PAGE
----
“Child life specialists take the journey alongside our patients to help reduce fear, pain, stress and anxiety,” child life family…
- About 19 percent of kids have special healthcare needs in the United States
- A video highlights what mothers go through when their child is critically ill
- The Hospital for Sick Children made the video to honor women for Mother’s Day
Cheyenne Roundtree For Dailymail.com
A naked woman sinks to the floor of her shower as she looks defeated and another covers her mouth to hold back sobs while looking at herself in a mirror.
These two women are just a few featured in a heart-wrenching video that reveals the agony of raising a critically ill child from the viewpoint of a mother.
Studies show that families dealing with children who are critically ill go through emotional, mental and financial turmoil away from the eyes of their children and friends.
The Hospital for Sick Children released a video ahead of Mother’s Day that gives a glimpse into the life of the women who are wrecked by their child’s sickness but somehow still find the courage to be strong for them.
The Hospital for Sick Children released a video ahead of Mother’s Day that gives a glimpse into the life of the women who are caring for sick children
The emotional clip pictures several different women going though their own personal battles as they seem crushed for not being able to help their child.
One sits in an empty nursery holding an unused toy, another seeks comfort at a church and a third shakes while she is curled up on the side of a bed.
The grief for some explodes into frustration – a mother lashing out at the many pill bottles in front of her and another beating her car’s steering wheel.
A young woman cries over a fake baby after a doctor tries to teach her how to care for a child that will need special assistance.
Suddenly, the women stop crying and square their shoulders. One looks herself in the mirror and whispers words of encouragement to herself before she walks over to a hospital bed and smiles at her child.
In the end, all of the women summon the courage to be brave as they tend to their child’s needs.
Five of the women filmed in the video have children at the Toronto hospital and the story line is based on two of the women’s personal stories
The mothers are seen seemingly defeated, unable to get up from a bed or sitting in an empty nursery
The video is to encourage others to donate to the hospital’s program to gift women with something for Mother’s Day, which is on Sunday, May 14 for the United States and Canada. It was originally published in April.
Lori Davison, VP of Brand Strategy Communications at SickKids, said five of the women featured are actually mothers of patients at the Toronto hospital. The story line is inspired by two of the women’s personal stories.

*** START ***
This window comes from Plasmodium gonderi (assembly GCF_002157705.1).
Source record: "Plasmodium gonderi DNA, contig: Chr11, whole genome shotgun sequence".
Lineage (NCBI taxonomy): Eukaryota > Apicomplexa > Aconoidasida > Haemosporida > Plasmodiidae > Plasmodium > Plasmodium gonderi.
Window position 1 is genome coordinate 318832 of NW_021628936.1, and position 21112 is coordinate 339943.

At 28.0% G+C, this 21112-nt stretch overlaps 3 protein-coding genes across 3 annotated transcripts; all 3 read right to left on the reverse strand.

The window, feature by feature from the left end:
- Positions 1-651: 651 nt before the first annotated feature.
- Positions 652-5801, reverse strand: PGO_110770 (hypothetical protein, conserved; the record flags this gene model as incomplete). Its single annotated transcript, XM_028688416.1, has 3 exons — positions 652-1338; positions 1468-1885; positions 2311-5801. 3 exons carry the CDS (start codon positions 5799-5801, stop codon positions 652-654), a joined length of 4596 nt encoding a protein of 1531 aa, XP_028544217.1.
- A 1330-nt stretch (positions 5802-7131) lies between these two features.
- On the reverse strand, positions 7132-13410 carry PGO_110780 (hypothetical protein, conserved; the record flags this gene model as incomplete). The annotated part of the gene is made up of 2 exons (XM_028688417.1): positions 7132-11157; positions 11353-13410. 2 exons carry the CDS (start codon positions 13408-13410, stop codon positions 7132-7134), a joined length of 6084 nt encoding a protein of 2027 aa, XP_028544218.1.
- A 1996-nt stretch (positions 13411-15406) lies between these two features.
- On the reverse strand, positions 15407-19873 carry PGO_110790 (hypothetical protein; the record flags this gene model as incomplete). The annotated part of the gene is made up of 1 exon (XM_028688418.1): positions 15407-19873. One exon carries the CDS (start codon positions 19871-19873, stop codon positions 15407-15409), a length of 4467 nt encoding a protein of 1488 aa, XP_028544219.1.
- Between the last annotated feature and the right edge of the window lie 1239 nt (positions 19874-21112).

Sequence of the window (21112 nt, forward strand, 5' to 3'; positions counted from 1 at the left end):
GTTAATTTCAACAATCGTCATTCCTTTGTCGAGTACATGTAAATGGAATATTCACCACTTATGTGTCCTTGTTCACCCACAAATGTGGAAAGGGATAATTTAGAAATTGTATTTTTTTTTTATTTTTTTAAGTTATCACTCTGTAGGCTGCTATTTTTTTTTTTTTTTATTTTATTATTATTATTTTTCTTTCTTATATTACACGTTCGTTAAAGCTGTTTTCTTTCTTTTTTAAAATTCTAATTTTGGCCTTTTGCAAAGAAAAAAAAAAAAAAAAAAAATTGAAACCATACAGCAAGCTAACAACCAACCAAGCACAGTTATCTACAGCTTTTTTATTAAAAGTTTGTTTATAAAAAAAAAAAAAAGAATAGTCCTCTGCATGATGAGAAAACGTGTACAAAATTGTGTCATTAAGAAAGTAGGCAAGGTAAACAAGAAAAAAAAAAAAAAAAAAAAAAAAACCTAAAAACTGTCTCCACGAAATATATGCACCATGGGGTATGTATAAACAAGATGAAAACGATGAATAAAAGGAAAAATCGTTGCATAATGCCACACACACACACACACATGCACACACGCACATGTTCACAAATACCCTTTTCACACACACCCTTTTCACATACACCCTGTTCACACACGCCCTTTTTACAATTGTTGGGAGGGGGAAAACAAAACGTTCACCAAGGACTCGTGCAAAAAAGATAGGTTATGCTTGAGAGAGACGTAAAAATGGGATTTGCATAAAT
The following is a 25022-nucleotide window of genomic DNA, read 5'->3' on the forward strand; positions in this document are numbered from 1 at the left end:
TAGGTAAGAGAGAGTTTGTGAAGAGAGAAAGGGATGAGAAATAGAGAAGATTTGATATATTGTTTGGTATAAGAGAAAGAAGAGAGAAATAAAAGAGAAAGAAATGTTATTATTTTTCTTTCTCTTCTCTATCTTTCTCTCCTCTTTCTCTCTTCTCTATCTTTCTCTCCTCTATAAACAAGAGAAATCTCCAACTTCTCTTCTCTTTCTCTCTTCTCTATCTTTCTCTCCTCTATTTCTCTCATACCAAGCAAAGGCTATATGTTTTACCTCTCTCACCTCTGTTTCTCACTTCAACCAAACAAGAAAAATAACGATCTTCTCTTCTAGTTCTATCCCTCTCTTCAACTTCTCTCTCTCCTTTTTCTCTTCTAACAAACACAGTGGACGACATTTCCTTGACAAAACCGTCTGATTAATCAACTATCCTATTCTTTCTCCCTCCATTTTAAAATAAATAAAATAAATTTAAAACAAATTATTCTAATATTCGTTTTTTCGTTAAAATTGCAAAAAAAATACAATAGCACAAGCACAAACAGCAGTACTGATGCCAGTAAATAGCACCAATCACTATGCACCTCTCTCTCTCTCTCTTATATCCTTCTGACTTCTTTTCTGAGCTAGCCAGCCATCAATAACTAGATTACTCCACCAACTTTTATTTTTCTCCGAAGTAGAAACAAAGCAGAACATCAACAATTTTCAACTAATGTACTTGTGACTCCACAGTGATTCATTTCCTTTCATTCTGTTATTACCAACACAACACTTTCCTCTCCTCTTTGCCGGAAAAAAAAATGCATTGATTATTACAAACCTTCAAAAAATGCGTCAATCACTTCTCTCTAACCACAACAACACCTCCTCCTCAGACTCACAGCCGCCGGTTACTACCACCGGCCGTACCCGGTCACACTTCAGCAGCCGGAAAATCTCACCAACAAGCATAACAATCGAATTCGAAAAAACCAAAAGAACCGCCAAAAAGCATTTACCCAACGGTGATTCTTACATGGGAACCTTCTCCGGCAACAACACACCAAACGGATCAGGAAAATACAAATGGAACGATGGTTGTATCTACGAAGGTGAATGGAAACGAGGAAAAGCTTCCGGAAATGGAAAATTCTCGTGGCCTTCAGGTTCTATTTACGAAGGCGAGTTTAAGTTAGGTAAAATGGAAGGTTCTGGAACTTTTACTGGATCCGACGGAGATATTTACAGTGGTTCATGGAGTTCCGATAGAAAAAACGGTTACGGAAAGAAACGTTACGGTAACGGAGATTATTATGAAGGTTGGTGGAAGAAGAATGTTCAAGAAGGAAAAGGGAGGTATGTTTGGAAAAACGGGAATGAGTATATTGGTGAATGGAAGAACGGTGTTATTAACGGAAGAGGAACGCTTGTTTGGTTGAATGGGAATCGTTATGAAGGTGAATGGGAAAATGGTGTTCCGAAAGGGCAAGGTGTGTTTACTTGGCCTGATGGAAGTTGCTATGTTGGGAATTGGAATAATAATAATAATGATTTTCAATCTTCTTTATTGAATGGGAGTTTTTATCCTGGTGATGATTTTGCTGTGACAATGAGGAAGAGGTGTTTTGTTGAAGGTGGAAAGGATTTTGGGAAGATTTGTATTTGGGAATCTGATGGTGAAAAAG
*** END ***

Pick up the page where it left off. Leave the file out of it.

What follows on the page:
Davison said: ‘It is very similar to what all parents go through in these situations. Being strong for their kids, putting on a game face for them so they can bring joy to the bedside.’
She added: ‘We had an overwhelming positive reaction from mothers. Some said they kind of feel seen for the first time, so I think it is quite profound for them.’
The grief for some explodes into frustration – a mother lashing out at the many pill bottles in front of her and another beating her car’s steering wheel
The video is to encourage others to donate to the hospital’s program to gift women with something for Mother’s Day, which is on Sunday, May 14 for the United States and Canada
The video attempts to capture real people going through these emotional moments around the world.
HOW TO HANDLE GRIEF, ACCORDING TO THE CDC
In the United States, an estimated 19 percent or 14.2 million children have conditions resulting in a special healthcare needs, according to the CDC.
The effects of caring for a seriously ill child is taxing on parents, emotionally and potentially financially.
Caregivers are encouraged to take time for themselves and to seek support from a professional grief counselor or to attend a support group.
Most often, stress is a result of caring for a sick child.
To begin to cope, experts advise parents to recognize the signs of stress, including feeling exhausted, not sleeping enough, being forgetful and withdrawing from people.
A mother described watching her child trapped inside her own body as complete agony and another as being numb to the life-changing news.
Rian Rodriguez-Pena was diagnosed with Aromatic L-Amino Acid Decarboxylase Deficiency (AADC) – a very rare, genetically-inherited disease that can be likened to Parkinson’s.
Her mother, Shillann, said: ‘It’s nothing short of emotional torture. Every inch of your life is consumed with fear and worry. I’ll never forget that trip [of] driving to the hospital when they called to say they had a diagnosis.’
She added: ‘I think about it like a thousand times a day.’
Laura Sharpe was devastated when her daughter’s knock knees turned out to be terminal brain cancer.
Sharpe said: ‘Inside, my heart was breaking, I was just numb,’ she added. ‘When an oncologist then came to speak to us, I knew it was cancer. I screamed “no”.
‘I remember looking out of the window and listening to the doctor, but not taking in a word. I just wanted to take my girl home.’
Despite their pain, these two women are just some of the countless mothers who are brave in the face of uncertainty in order to be strong for their children.
In the end, all of the women summon the courage to be brave as they tend to their child’s needs
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